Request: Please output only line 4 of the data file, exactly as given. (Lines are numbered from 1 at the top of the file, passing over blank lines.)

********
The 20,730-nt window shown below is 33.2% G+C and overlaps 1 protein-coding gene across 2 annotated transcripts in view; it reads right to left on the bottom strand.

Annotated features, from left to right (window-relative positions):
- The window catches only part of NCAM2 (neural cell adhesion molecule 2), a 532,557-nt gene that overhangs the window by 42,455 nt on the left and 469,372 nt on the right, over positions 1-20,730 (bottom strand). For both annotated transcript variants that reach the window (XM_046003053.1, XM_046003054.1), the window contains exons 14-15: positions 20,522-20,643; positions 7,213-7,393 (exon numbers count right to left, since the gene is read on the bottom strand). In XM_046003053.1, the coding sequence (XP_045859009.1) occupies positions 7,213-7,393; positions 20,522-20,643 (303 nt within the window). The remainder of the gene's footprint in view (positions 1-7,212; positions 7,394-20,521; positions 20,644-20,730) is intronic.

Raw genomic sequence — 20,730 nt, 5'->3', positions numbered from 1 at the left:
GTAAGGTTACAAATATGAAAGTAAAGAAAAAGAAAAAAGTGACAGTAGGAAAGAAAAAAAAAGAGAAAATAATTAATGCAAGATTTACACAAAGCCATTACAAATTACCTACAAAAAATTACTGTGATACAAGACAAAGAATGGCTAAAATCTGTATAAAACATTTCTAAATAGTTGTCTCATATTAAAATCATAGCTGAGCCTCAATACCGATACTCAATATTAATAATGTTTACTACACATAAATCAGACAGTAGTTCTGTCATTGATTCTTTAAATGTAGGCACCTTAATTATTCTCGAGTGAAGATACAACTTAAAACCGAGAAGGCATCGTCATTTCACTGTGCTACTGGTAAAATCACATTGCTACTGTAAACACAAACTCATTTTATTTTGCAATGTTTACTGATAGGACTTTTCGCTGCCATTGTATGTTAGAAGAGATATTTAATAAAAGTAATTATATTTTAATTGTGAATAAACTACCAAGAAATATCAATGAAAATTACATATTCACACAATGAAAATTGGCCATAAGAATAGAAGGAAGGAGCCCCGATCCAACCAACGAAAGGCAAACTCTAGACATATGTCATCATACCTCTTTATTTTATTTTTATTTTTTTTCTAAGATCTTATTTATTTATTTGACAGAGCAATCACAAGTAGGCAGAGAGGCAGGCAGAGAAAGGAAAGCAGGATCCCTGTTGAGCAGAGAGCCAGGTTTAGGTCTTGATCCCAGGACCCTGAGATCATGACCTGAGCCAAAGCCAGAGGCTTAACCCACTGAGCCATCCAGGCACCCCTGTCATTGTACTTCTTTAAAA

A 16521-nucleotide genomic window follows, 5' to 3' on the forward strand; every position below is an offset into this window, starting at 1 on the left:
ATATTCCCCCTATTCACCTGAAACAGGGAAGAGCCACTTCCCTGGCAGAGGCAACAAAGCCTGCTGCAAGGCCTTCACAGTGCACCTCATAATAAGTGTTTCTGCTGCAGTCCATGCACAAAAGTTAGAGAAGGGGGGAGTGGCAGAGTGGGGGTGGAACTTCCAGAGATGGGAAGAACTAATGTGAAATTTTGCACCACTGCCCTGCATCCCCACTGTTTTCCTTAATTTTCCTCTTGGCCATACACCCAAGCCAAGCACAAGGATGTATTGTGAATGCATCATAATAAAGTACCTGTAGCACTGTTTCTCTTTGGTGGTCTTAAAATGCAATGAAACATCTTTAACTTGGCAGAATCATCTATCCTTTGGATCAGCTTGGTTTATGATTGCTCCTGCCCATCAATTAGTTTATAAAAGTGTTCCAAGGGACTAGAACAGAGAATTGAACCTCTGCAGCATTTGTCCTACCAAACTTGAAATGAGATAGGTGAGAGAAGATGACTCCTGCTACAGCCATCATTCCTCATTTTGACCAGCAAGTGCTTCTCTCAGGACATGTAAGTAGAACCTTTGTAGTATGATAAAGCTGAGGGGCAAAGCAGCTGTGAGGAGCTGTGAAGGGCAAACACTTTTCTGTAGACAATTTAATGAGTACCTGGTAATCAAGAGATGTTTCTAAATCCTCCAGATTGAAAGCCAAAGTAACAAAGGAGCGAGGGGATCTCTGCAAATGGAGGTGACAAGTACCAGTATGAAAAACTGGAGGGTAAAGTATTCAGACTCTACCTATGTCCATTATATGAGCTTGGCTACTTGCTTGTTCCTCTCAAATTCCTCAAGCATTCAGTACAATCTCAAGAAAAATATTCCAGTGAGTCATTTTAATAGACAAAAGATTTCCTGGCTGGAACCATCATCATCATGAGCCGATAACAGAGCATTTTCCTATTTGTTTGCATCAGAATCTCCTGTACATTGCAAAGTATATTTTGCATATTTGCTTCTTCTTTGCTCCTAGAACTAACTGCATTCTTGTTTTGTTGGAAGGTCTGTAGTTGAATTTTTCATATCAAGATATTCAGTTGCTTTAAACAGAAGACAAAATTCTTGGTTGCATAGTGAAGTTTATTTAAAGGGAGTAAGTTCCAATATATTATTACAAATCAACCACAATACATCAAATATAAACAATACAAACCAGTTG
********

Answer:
Raw genomic sequence — 20,730 nt, 5'->3', positions numbered from 1 at the left: